If you have to explain value, it has none
Marketers and researchers know exactly what value is. It’s the extra dollars consumers spend on a product because that product winds up costing less in the long run than the competitive products. For instance, you spend more for a laundry detergent that actually gets stains out so you don’t have to buy new work clothes. Or the extra money you put into buying the right gas or oil for your car so the engine lasts longer.
Of course, that’s the definition YOU have for value. And really, I don’t care if you believe your product has a lot of value. It doesn’t matter if your product is better or worse or comes from the exact same assembly line but with a different label slapped on the package. All that matters is what your consumers know. (Because perception is reality, believe is reality, feeling is reality.)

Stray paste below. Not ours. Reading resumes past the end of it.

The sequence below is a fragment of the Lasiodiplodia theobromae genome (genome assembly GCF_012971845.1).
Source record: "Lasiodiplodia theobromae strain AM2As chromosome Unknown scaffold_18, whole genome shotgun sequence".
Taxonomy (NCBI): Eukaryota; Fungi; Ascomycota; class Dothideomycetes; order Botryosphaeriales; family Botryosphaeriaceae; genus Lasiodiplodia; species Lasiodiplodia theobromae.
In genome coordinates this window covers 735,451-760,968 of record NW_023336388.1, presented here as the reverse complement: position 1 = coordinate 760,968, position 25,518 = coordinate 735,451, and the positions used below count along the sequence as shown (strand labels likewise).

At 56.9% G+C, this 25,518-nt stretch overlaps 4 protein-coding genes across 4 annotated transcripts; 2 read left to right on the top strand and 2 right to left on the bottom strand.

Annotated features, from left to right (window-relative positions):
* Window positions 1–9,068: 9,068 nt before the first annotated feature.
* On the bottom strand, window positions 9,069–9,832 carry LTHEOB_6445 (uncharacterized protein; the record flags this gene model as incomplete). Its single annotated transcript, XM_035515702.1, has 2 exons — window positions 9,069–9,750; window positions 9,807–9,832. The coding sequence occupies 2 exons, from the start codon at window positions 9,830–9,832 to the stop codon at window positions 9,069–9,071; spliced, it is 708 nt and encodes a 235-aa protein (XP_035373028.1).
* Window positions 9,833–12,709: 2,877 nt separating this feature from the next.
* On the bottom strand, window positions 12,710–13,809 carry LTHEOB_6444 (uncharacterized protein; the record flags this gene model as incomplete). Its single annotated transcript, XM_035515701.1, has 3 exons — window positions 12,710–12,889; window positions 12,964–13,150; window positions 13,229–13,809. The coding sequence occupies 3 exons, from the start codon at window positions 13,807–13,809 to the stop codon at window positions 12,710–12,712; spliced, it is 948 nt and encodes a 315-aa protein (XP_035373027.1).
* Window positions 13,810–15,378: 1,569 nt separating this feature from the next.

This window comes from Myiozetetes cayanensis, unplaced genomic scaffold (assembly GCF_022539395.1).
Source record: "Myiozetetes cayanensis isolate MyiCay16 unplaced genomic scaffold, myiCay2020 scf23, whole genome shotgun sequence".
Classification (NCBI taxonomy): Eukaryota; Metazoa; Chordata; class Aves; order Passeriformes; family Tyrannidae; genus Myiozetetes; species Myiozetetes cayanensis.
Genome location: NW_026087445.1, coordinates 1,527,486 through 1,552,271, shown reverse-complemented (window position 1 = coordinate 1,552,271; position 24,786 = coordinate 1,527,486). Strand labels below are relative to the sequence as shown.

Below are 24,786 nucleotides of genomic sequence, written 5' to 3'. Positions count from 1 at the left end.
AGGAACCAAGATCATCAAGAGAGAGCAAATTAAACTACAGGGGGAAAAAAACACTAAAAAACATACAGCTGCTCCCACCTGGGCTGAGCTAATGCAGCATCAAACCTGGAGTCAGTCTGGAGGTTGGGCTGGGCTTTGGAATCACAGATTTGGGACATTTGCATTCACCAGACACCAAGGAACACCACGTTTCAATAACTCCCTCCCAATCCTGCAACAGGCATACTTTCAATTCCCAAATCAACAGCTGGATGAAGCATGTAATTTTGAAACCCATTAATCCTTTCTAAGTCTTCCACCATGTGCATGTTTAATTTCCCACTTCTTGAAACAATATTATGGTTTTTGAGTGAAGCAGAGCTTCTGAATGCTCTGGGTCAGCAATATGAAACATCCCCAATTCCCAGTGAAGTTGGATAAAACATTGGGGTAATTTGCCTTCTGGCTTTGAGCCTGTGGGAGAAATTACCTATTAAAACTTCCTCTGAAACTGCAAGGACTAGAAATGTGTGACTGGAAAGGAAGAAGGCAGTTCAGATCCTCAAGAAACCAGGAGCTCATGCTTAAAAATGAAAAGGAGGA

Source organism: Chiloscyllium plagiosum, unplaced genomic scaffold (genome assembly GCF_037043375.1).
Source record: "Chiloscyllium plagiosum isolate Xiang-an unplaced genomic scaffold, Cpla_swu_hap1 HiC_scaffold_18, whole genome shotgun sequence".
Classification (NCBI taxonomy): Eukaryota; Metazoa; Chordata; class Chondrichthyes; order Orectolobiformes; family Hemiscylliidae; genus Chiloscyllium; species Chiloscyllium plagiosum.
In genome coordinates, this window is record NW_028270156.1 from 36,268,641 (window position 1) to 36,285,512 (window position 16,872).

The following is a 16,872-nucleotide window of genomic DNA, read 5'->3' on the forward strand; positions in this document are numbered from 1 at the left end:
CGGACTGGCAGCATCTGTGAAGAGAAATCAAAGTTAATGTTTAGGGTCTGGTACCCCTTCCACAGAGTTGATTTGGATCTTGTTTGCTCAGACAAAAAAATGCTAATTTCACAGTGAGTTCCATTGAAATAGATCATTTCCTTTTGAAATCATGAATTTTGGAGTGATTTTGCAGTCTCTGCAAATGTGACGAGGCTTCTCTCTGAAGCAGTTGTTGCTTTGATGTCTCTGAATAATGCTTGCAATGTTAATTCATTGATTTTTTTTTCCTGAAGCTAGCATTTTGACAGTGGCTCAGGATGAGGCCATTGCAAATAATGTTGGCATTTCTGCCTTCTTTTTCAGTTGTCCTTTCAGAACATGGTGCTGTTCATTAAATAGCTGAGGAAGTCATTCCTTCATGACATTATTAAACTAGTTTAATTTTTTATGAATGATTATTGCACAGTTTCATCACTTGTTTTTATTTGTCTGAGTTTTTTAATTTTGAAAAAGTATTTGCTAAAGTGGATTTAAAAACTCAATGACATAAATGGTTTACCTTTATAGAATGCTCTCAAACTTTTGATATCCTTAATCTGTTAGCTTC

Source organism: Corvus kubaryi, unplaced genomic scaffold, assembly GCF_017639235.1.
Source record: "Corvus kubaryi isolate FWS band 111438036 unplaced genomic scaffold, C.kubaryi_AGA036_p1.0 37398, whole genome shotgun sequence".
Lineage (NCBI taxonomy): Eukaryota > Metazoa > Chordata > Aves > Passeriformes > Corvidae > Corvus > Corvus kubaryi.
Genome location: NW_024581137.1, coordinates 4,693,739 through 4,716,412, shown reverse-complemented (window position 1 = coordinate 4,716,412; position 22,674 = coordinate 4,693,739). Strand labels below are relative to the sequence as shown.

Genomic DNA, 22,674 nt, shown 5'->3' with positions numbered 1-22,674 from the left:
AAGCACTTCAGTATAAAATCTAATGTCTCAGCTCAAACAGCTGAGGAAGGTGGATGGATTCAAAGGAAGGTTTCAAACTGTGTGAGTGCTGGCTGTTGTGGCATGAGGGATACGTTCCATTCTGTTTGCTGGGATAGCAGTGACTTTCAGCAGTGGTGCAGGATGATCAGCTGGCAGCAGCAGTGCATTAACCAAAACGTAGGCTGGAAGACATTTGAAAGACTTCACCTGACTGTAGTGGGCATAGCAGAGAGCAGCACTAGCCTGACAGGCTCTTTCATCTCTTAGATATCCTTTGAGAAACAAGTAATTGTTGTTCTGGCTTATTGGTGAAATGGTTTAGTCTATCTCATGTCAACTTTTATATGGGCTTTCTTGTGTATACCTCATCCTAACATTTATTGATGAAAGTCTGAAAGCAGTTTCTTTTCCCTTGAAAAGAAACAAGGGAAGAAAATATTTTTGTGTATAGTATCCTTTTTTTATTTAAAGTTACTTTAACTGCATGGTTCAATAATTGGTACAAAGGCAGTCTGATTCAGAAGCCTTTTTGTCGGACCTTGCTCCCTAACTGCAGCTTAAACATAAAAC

If your consumers pick up your product and a competitive product and figure they’re the same, it’s not because they don’t appreciate the value of your product. They don’t need you to provide a dictionary definition of value. Ok, maybe you do. Please enjoy:
If your consumers don’t understand the value your product offers, that’s because it offers no value. Of course, feel free to explain to them just how wrong they are. People love being told they’re wrong.
The alternative is much simpler. Find the perceptual gap and close it. That’s your job.